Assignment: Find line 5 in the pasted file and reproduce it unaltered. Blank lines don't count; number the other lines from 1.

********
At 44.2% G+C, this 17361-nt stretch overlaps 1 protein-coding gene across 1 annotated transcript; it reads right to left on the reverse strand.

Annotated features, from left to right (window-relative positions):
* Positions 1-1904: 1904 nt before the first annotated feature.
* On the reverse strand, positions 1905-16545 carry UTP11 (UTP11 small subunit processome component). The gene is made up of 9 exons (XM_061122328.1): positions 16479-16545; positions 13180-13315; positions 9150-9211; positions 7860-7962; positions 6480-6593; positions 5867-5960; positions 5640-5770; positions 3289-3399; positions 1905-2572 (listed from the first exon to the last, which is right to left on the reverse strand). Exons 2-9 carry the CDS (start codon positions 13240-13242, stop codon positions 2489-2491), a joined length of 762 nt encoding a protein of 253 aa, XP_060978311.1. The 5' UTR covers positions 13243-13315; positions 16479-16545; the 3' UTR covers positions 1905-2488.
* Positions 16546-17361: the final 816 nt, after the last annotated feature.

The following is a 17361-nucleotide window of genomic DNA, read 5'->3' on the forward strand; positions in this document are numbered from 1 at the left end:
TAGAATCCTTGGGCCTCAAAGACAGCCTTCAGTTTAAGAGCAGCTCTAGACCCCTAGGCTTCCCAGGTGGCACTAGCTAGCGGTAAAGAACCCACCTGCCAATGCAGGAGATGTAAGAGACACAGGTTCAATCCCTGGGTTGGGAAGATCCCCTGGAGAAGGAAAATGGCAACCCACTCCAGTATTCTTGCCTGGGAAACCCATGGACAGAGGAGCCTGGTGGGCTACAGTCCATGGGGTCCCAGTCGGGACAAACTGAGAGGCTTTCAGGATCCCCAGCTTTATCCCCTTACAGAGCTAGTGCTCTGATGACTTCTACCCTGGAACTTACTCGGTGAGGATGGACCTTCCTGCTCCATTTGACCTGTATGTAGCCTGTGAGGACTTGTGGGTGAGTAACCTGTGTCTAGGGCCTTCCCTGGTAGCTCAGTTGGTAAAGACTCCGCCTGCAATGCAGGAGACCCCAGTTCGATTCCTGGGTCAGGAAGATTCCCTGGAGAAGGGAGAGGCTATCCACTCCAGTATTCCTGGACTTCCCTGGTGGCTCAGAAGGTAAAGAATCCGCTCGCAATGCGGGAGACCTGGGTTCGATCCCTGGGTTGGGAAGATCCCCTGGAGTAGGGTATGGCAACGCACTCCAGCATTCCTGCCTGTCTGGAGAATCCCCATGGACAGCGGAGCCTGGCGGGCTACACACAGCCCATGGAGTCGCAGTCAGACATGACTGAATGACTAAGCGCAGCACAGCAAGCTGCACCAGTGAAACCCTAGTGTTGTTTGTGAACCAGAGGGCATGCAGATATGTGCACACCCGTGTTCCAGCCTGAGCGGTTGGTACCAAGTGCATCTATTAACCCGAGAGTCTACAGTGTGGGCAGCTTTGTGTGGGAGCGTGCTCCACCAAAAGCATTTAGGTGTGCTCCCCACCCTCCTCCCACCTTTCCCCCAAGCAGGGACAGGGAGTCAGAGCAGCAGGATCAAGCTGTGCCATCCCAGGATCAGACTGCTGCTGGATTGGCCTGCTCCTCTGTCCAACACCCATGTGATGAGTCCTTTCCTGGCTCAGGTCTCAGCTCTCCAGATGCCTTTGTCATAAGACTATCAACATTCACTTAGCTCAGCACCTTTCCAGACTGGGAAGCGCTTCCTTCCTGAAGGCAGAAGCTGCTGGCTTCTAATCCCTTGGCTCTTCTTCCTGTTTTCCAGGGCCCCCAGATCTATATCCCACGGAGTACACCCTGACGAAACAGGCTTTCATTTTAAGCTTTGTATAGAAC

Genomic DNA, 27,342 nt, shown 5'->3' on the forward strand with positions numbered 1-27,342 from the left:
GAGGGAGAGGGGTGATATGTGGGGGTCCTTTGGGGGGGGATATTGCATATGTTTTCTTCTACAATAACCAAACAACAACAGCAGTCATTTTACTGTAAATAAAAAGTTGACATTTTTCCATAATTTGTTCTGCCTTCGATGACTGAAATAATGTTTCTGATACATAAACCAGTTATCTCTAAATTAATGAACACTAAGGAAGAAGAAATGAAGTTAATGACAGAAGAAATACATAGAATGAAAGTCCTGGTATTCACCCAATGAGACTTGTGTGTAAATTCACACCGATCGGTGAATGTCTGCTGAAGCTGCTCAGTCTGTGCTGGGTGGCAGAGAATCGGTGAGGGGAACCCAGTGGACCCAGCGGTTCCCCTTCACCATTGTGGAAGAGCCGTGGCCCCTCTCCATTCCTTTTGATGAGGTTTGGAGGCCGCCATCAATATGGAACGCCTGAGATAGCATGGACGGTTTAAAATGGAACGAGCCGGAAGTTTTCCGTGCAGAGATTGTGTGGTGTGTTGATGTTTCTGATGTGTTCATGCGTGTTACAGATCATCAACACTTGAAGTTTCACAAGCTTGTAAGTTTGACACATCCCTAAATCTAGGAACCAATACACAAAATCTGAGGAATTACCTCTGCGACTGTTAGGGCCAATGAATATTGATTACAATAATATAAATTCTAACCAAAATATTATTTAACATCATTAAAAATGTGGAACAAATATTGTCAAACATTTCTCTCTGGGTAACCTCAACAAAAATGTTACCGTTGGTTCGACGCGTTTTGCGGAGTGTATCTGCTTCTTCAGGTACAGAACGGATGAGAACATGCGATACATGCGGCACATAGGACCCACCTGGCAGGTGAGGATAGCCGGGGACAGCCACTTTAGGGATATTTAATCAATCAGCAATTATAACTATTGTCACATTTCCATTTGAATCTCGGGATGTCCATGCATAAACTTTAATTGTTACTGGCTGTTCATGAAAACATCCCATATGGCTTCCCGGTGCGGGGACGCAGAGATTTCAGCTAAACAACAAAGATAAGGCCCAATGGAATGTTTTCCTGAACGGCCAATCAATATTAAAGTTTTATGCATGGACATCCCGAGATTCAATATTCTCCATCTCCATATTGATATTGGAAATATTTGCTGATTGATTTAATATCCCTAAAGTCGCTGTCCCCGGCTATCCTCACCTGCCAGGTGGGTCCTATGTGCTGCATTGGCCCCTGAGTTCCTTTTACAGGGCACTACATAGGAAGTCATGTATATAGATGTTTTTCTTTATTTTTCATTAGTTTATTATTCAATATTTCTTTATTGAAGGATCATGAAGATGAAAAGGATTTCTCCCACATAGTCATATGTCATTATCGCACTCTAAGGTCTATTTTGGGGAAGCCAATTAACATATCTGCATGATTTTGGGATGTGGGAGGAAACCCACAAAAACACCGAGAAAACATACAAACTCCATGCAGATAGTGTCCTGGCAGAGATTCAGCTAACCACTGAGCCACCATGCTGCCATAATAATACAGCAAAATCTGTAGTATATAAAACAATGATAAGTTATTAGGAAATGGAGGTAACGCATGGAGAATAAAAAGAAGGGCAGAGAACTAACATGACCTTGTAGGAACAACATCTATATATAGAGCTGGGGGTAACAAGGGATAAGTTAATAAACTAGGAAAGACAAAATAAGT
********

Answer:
* Positions 16546-17361: the final 816 nt, after the last annotated feature.